Cycling can be frustrating. But even worse, the inability to ride. Saturday I wasn't able to make the club ride due to some banking issues I had to take care of. My bank is open from 10-2 on Saturdays, so I wasn't sure I'd make it there if I went on the ride and had time for lunch (a very important part of the Saturday ride ritual). The fact that some jackass decided to counterfeit my debit card and charge up all kinds of crap all over San Francisco necessitated my fun trip to the bank. The charges have been disputed and are being investigated, and the debit card has been cancelled & a new one issued, but that doesn't make the feeling of being violated go away.
But I digress. Missing the Saturday ride sucks. Fortunately I made it to the coffee shop in time for lunch, which was great since a) a friend was kind enough to buy me lunch, and b) I got to commiserate with other cyclists. On Sunday I decided to go out for a ride, a process that takes probably 20 minutes - getting dressed, finding helmet, gloves, vest, food, filling water bottles, pumping up the tires. Not even 10 minutes into the ride I hear something rubbing on my back tire. I look down, can't see anything, and decide to look at it once I stop at the stoplight. Before I even get there, I hear a "POP". Flat. Great. I stop, roll over to the grass up the curb and proceed to investigate. Remove the wheel. Obtain tools from seat pouch - tire levers, pump, CO2 cartridges, extra tube. Sit down on curb to commence removal of tube. I don't see anything on the tire (which was brand new, by the way) that could have caused the flat - wait, is the tire overlapping the rim? WTF? Not again. I attempt multiple times to get the tire lever around the bead of the tire. Cannot quite get it right no matter how many times I try. I take deep breaths and curse all the people who have helped me do this, because in the process they are actually preventing me from learning how to do it myself. I *HAVE* done it myself. So why can't I do it this time?? Finally in frustration I pick up the tools, stash them, and pick up frame, tire and proceed to walk home. Total and complete humiliation. In the process a group rides by and asks me if I have everything I need. Although nice of them and comforting, I am too embarrassed and wave them on, saying I'm done for the day and going home. Then a group of young girls ask me if I'm OK and need help. I shoot a smartass reply across the street at them and then quickly realize what an ass I am being and apologize, saying I'm having a bad day. But seriously. Is it that bad? I start to cry. Really, is that necessary? At that moment, yes, it was. My internal dialogue goes something like this: "People can do this, why can't I? I suck. I guess I'm not meant to be a cyclist. I need to ride - I have been so lazy lately. How am I ever going to ride Cycle Oregon? I hate all those people who get to ride during the week.. Me? No - I have to WORK. INDOORS. IN AN OFFICE. It blows." Yeah, real positive. Very helpful. I get home, hang up the bike, go inside and hop on my stupid lame Lifecycle recumbant stationary bike and grind out a boring hour workout. Not the same. Just as well, the weather looked pretty ominous outside.
Here's hoping that this weekend is better. But some good news - my new frame is at the painter. I am hoping like HELL that I am worthy of this new bike. I need to prove that I am - to no one else but myself.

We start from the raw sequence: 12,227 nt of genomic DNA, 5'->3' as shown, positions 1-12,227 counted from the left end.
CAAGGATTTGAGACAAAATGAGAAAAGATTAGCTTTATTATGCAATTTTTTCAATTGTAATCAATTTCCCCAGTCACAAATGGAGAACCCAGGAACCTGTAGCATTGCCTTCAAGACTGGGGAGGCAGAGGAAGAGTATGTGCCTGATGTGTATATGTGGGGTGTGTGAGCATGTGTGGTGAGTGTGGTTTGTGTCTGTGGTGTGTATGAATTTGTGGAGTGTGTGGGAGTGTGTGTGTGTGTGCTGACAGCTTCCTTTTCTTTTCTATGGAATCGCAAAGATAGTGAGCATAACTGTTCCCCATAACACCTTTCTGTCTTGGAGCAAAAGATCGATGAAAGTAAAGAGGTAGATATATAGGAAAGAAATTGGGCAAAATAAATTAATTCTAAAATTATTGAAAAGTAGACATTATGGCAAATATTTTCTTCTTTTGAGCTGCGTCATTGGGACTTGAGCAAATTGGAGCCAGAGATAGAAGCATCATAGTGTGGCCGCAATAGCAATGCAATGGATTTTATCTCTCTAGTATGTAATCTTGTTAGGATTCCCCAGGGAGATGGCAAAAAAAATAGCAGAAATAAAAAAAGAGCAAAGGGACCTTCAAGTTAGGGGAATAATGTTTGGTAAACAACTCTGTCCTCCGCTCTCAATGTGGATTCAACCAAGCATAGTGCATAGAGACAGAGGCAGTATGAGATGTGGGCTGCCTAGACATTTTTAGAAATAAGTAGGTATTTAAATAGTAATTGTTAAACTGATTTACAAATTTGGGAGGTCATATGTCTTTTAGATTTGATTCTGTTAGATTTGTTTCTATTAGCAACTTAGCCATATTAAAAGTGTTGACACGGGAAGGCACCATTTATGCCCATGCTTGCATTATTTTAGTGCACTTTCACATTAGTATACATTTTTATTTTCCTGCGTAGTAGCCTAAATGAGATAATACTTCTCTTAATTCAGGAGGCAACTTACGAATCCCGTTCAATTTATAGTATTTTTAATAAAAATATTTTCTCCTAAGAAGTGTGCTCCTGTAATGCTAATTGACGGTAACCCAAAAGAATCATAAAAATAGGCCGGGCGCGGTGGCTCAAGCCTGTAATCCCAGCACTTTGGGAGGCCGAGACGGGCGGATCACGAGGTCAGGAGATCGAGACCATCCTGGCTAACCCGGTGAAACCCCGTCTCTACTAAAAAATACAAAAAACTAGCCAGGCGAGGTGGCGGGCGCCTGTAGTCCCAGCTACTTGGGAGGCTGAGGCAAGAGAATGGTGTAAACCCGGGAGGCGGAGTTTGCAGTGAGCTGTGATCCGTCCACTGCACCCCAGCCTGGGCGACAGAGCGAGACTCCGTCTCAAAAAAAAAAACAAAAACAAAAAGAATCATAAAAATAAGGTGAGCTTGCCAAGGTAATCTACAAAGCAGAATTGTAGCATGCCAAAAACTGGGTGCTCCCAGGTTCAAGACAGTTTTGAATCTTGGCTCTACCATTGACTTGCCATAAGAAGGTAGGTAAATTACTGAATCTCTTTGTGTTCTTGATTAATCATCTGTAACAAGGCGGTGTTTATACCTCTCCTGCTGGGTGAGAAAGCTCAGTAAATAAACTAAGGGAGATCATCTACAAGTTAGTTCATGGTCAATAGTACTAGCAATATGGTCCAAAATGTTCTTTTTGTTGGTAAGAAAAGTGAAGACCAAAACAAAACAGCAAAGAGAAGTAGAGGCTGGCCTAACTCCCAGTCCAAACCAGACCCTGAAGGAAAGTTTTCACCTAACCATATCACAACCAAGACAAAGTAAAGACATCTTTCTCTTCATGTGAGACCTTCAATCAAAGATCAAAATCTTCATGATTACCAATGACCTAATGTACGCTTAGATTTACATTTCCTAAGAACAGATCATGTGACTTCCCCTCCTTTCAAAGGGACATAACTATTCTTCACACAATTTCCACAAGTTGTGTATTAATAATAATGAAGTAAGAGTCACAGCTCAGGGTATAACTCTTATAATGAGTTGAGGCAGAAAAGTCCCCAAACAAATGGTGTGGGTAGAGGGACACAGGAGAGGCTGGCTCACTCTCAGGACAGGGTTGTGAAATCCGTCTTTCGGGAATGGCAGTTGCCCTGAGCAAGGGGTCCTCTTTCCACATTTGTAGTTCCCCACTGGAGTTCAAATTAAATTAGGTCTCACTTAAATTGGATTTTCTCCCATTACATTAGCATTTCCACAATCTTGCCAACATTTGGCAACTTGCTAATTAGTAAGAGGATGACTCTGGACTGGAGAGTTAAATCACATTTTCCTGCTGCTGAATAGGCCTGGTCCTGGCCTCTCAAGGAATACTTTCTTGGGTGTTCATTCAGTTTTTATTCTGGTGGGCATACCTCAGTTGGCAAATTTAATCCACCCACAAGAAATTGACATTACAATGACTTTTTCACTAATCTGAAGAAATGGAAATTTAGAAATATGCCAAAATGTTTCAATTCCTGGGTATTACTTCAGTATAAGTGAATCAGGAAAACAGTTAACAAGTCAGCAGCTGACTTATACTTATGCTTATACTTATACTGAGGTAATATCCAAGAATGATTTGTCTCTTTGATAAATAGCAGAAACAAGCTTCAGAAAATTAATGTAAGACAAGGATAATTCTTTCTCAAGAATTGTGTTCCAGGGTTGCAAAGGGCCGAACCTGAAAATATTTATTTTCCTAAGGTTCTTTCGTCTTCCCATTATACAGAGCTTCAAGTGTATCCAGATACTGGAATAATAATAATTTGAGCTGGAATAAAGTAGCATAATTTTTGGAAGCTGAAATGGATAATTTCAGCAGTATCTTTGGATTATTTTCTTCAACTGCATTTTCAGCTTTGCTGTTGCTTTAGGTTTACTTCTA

Years ago, I used to windsurf. When you rely on wind to propel you across a body of water, and those perfect days when consistent, steady wind gives you just the right amount of wind for the size sail you like to use, it's a thing to be enjoyed. Windsurfers are wind snobs. If you have just a few sails, the small ones are for screaming wind, the large ones are for the low-wind days, and hopefully you have a middle-sized one for decent wind days. I had one that fit that description. I can't remember the size or the color, but when conditions were right, I'd hop up on the board (or waterstart), position myself just right so the wind filled the sail, hook my harness straps to the boom, and take off. The wind was my friend.
I haven't windsurfed since about 1994, and sometimes I miss it. I used to stop in Stevenson or Hood River and just watch them scoot across the Columbia with a lump in my throat and tears in my eyes. I just didn't have the money to support such an obsession. And believe me, it's an obsession, and an expensive one.
Not that cycling isn't. Just when you think you have your bike, your equipment and your clothing all dialed in, something new catches your eye and it's all you can think about. That lightweight carbon frame. That sassy 'cross bike. Those light, stiff-soled shoes that match your kit. That helmet that makes you look like you are going fast even when you're standing still. Those special lenses in the glasses that keep crud out of your eyes and make you look cool at the same time.
So, as a cyclist, I learn that wind is something to be endured, something to tolerate. We learn to draft, to ride in a paceline, or an echelon, and hope for a headwind early in the ride so we can enjoy a tailwind on the way back. Sometimes this doesn't happen the way we like. I've come to appreciate group riding so much that I rarely ride solo anymore, at least not lately.
So yesterday I'm battling down Evergreen, having passed people in my hurry to get back to Longbottom's and enjoy my bagel sandwich. I'm cruising along at a snappy 14mph, feeling like I'm standing still. I look down and see 13mph, and then as I approached Shute Road, a screaming 10mph. Good thing there was only one stoplight to go.
Sorry, wind - I'm over you. Can we just be friends? I want to stay on your good side.